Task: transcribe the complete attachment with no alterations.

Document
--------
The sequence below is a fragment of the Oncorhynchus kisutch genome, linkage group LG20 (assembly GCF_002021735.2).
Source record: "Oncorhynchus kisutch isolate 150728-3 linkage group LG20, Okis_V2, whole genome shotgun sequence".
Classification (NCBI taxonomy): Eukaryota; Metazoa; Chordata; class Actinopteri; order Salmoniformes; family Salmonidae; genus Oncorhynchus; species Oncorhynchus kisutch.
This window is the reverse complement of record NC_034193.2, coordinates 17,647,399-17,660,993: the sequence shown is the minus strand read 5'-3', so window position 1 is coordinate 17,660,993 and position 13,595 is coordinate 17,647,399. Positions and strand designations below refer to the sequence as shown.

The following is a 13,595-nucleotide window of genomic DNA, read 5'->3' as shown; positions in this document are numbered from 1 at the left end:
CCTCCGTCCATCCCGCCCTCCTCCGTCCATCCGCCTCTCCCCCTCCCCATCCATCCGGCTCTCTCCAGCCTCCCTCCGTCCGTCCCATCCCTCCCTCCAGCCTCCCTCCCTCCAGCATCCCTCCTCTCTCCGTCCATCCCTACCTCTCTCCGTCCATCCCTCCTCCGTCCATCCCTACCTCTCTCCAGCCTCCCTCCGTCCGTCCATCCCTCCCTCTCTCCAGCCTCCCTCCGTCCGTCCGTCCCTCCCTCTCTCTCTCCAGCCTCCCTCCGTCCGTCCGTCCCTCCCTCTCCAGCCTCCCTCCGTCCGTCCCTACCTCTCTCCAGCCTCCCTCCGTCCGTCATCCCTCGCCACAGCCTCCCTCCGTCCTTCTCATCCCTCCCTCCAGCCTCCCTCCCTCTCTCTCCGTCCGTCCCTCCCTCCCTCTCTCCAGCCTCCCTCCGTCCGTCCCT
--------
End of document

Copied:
The sequence below is a fragment of the Oncorhynchus kisutch genome, linkage group LG20 (assembly GCF_002021735.2).
Source record: "Oncorhynchus kisutch isolate 150728-3 linkage group LG20, Okis_V2, whole genome shotgun sequence".
Classification (NCBI taxonomy): Eukaryota; Metazoa; Chordata; class Actinopteri; order Salmoniformes; family Salmonidae; genus Oncorhynchus; species Oncorhynchus kisutch.
This window is the reverse complement of record NC_034193.2, coordinates 17,647,399-17,660,993: the sequence shown is the minus strand read 5'-3', so window position 1 is coordinate 17,660,993 and position 13,595 is coordinate 17,647,399. Positions and strand designations below refer to the sequence as shown.

The following is a 13,595-nucleotide window of genomic DNA, read 5'->3' as shown; positions in this document are numbered from 1 at the left end:
CCTCCGTCCATCCCGCCCTCCTCCGTCCATCCGCCTCTCCCCCTCCCCATCCATCCGGCTCTCTCCAGCCTCCCTCCGTCCGTCCCATCCCTCCCTCCAGCCTCCCTCCCTCCAGCATCCCTCCTCTCTCCGTCCATCCCTACCTCTCTCCGTCCATCCCTCCTCCGTCCATCCCTACCTCTCTCCAGCCTCCCTCCGTCCGTCCATCCCTCCCTCTCTCCAGCCTCCCTCCGTCCGTCCGTCCCTCCCTCTCTCTCTCCAGCCTCCCTCCGTCCGTCCGTCCCTCCCTCTCCAGCCTCCCTCCGTCCGTCCCTACCTCTCTCCAGCCTCCCTCCGTCCGTCATCCCTCGCCACAGCCTCCCTCCGTCCTTCTCATCCCTCCCTCCAGCCTCCCTCCCTCTCTCTCCGTCCGTCCCTCCCTCCCTCTCTCCAGCCTCCCTCCGTCCGTCCCT